Posts Tagged ‘fiber optic’

For the Web Delivered at Light Speed – Go With the Flow

Tuesday, June 29th, 2010

Replacing routers sounds a lot cheaper and easier than replacing the optical cable infrastructure (plus, they don’t have to tear up my street to replace a router.)

MIT’s brains have figured out how to deliver a faster Internet using optical connections throughout the entire transmission, which could result in a web that’s up to 1,000 times quicker, is cheaper and more power-efficient than what we have now. But any such innovation would require a replacement of the current style of routers used inside the network — an expensive proposition for network operators, many of which are upgrading their infrastructure with bigger and faster routers designed to carry more traffic.


Verizon testing next-gen 10Gbps FiOS

Thursday, June 24th, 2010

10 Gigs per second?!?! Where do I sign up?

Today, Verizon announced that it had completed a second round of testing of a next-generation optical networking technology, which should eventually become available to its FiOS customers. The tech, called XG-PON, promises performance of up to 10Gbps downstream and 2.5Gbps back up to the Internet, and it operates over existing fiber. As with most network figures, real world performance was substantially lower, but XG-PON still enabled the receiving PCs to reach speeds of over 900Mbps in a performance test.


Allied Fiber Begins Building National Dark Fiber Ring – 11,548 miles of dark fiber goodness

Tuesday, May 25th, 2010

Hopefully, this will help bring broadband access to rural areas …

A company by the name of Allied Fiber today announced they have begun construction on a nationwide “neutral” dark fiber and co-location network. The network, which according to the company’s website will be constructed in five phases, will ultimately cover some 11,548 miles. The company’s aggressive plan targets data centers, rural ISPs, wireless companies and long-haul network providers as potential customers. Most interesting perhaps is the company’s focus on the “little guy” — or at least those outfits that have trouble navigating the tollways controlled by AT&T and Verizon:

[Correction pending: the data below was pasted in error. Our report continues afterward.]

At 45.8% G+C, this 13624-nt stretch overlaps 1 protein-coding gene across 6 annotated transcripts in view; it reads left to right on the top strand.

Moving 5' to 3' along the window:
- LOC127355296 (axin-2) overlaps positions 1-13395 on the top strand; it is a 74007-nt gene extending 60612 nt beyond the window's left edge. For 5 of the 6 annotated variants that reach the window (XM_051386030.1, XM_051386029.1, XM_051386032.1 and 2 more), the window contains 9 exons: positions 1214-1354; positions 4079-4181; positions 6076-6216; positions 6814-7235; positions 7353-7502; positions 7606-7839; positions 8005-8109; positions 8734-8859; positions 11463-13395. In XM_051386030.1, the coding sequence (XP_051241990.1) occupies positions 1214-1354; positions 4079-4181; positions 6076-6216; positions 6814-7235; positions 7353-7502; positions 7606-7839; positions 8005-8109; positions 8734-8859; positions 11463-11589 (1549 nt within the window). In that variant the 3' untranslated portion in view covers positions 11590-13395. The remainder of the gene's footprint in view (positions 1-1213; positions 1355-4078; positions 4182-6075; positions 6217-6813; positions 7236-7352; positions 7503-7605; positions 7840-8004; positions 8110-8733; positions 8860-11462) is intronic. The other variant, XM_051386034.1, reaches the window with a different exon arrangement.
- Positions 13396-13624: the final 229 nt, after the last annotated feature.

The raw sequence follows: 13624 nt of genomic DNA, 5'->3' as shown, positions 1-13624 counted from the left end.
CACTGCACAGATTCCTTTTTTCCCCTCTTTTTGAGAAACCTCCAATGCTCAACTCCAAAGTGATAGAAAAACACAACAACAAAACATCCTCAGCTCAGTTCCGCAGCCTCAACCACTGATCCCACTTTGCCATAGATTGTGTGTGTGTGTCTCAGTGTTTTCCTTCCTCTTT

Transmode builds fiber optic network for Ishavslink inside Arctic Circle

Thursday, May 20th, 2010

Fiber optic networks are reaching even the most remote parts of the world …

Stockholm – Transmode, a leading provider of Optical Networking Solutions, today announced that Ishavslink, a Norwegian regional network operator, has built a digital highway providing the whole Finnmark territory (North-West Norway) with an optical communications network.

Ishavslink has used Transmode's TM-Series optical networking platform and in addition Transmode also project-managed the installation, commissioning and testing of the network. Following the installation of the TM-Series in over 12 hubs, Ishavslink now has the infrastructure that gives regional and international carriers the ability to offer their customers triple-play services, including high-speed broadband, Internet, TV and telephone.

Ishavslink's network stretches over 800 km and reaches 35-40,000 homes with a fiber ring from Kirkenes near the Russian border in the east, to Alta in the West. (See attached map). The fiber ring allows remote communities to stay in touch with the rest of the world. Finnmark is strategically situated at the northernmost part of continental Europe inside the Arctic Circle where Norway meets Russia.